Feb 022015

Nicephore NiepceA little tired from an early train ride south from Paris, we arrived at a small town to meet the river boat for a weeklong cruise through Burgandy and Provence. On a taxi ride to the dock, I caught a glimpse of a statue in the center of town with a familiar name – Niepce. Looking back I noticed that he was standing with a camera and nearby was a photography museum.  After a quick search in the guidebook, I realized that I was in Chalon-sur-Rhone, the birthplace of photography!

Of course, I should have known that but that’s what I get not doing any prior homework on the trips that Joanne so thoughtfully plans for us. We quickly dumped our bags, grabbed my camera and headed to the museum before it closed.  In 1826 or 1827 in this very town, Nicephore Niepce created what is credited to be the world’s first photograph.

Among the historical collection of photographs and equipment was that very camera credited to taking that first photograph which is now on display at the University of Texas in Austin.  Next to the camera, the museum had a facsimile of that first photograph displayed on an tablet, photography had surely come a long way.

From that one image, someone calculated in 2011 that we humans have taken close to 4 trillion photos (yes, trillions) and counting. There are over 2.5 billion camera phones. Instagram alone has over 5 billion photos and 55 million photos uploaded every day. As of 2013, 350 million photos are uploaded to Facebook daily, and users have uploaded more than 250 billion photos. As of 2014, we share over 1.8 billion photos per day.

On the bookshelf in my studio there’s an old book from 1850 that I bought at a flea market a long time ago. It was an annual encyclopedia that caught my interest solely because of the last paragraph, referring to the new invention of photography. It read that it will have very limited appeal, perhaps in portraiture only. That was about to change, and change the world with it.

First Photograph

 February 2, 2015  Editorial, Photography, Travel Tagged with:  Comments Off on Where Photography Was Born
Sep 092014

Sunflower FieldWorking with the unpredictable light on a recent assignment to produce scenics and a cover for the Glastobury Book made for quick adaptations to changing conditions. Even when it clouded over as in the sunflower shot, which was selected for the cover,  the softness of the light was an advantage to a scene that could have been otherwise too contrasty.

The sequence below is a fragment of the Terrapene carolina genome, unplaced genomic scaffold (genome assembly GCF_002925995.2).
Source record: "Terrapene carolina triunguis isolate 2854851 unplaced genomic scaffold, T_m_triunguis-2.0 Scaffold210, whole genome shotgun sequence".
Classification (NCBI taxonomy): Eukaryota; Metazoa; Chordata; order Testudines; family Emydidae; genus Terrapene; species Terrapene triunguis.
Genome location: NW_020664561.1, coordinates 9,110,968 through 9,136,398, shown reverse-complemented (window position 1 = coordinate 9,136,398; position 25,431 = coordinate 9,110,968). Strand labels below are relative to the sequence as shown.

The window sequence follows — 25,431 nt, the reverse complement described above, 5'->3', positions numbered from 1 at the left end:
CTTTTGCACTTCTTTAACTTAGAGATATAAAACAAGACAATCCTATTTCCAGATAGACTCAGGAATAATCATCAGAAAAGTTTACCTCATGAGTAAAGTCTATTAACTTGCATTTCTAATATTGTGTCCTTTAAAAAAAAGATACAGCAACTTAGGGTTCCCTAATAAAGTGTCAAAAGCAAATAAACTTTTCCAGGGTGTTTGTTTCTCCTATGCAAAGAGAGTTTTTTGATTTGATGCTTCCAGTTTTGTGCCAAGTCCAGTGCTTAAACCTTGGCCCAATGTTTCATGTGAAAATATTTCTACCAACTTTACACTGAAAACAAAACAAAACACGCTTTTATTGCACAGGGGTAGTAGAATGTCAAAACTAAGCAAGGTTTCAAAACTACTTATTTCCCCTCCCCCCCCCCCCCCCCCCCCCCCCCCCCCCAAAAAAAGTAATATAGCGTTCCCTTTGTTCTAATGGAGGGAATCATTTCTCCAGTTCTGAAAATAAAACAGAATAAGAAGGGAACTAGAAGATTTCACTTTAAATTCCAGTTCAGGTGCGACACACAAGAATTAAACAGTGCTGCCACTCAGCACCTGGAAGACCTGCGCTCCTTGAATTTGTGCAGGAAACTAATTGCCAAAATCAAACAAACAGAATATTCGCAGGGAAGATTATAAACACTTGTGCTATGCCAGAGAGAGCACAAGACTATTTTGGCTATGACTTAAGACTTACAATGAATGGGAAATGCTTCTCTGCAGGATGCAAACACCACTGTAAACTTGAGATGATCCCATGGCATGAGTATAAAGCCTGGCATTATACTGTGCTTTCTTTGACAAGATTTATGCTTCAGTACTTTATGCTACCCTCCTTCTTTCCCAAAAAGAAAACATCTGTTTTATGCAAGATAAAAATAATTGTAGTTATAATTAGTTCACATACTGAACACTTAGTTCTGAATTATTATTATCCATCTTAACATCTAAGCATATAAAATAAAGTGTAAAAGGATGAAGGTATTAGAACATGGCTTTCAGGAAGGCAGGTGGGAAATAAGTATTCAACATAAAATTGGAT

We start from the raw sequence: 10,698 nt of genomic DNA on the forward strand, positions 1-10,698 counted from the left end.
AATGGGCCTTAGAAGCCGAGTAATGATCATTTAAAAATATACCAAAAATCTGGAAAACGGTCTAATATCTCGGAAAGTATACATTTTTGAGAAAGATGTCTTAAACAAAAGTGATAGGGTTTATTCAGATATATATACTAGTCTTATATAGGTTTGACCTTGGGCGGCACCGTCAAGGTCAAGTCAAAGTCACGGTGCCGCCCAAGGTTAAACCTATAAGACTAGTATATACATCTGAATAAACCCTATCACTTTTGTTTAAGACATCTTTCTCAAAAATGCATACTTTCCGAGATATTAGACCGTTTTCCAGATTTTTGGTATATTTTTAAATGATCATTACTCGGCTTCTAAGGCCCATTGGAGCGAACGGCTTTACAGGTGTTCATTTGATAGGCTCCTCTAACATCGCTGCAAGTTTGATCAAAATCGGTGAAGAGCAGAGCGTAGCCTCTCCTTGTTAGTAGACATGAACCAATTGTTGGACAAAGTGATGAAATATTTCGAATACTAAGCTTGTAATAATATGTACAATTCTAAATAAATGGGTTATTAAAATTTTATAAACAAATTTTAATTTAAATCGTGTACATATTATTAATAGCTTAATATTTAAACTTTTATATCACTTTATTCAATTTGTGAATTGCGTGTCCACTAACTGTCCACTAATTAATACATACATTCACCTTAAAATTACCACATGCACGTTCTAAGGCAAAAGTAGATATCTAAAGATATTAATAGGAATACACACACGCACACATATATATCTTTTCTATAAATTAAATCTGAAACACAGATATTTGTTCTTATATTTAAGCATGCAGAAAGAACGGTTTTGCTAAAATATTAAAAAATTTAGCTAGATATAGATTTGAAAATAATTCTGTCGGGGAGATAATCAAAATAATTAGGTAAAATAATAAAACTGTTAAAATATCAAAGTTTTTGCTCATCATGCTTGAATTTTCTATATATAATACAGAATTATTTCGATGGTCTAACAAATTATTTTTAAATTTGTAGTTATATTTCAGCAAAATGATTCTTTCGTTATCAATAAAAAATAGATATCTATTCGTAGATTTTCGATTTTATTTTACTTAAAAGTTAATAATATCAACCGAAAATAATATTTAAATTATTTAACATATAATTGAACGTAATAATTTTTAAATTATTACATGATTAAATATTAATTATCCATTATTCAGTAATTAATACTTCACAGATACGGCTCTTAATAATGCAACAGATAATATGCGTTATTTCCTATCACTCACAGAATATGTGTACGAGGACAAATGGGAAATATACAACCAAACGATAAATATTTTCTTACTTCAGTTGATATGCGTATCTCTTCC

The young girl harvesting tomatoes was photographed with that unflattering harsh sun, but a quick a solution was to have her turn so she would have soft shadowed light on her face, and the colorful toolshed made for a nice backdrop.

The image of the historic Glastonbury to Rocky Hill ferry making its last run for the day was shot into the sun which made for a fine balance to hold details in the shadows which were brought back with some additional post processing.

Tomato Harvest


Glastonbury-Rocky Hill Ferry

 September 9, 2014  Editorial, Landscapes, People, Travel Tagged with:  4 Responses »
Jun 242014

Neutral GrayPhotographers continually strive to be neutral, as in neutral gray. Despite the fact that we often purposely shift and enhance colors, this is often done in post processing, but it is always helpful to start with correct neutral tones.

In the studio, when photographing products on a white or black background or all the gray shades in between, it is critical that not only the product’s color is accurate, but in addition, it is equally important that the background is also perfectly neutral. We often shoot on laminates because of its durability and texture but often finding the the right neutral tone has always been problematic.

When looking into purchasing some new laminate backgrounds, I came across a study done by Dan Kushel, professor at SUNY Buffalo State in New York, where he did some extensive calibrations of different Formica laminates and paints for the photographic lab renovations at the school, from which he narrowed down the ones with the best neutrality. In the studio, it is also ideal to have neutral walls to avoid color casts.

For paint, the best gray selections with different reflective values were Benjamin-Moore “Steel Wool”2121-20, “Sterling Silver “1461, and “Pelican Gray”1612. And for Formica, “Mouse”928-58, “Fog”961-50, and “Folkstone”927-58. The two page PDF with the data and recommendations can be downloaded here. And if you are also looking for a gray card to balance out your images, next time you’re at Home Depot or Lowe’s, pick up free sample of Wilsonart’s laminate gray “D-90”, that will also work just fine and save you a few bucks.

 June 24, 2014  Photography, Product 4 Responses »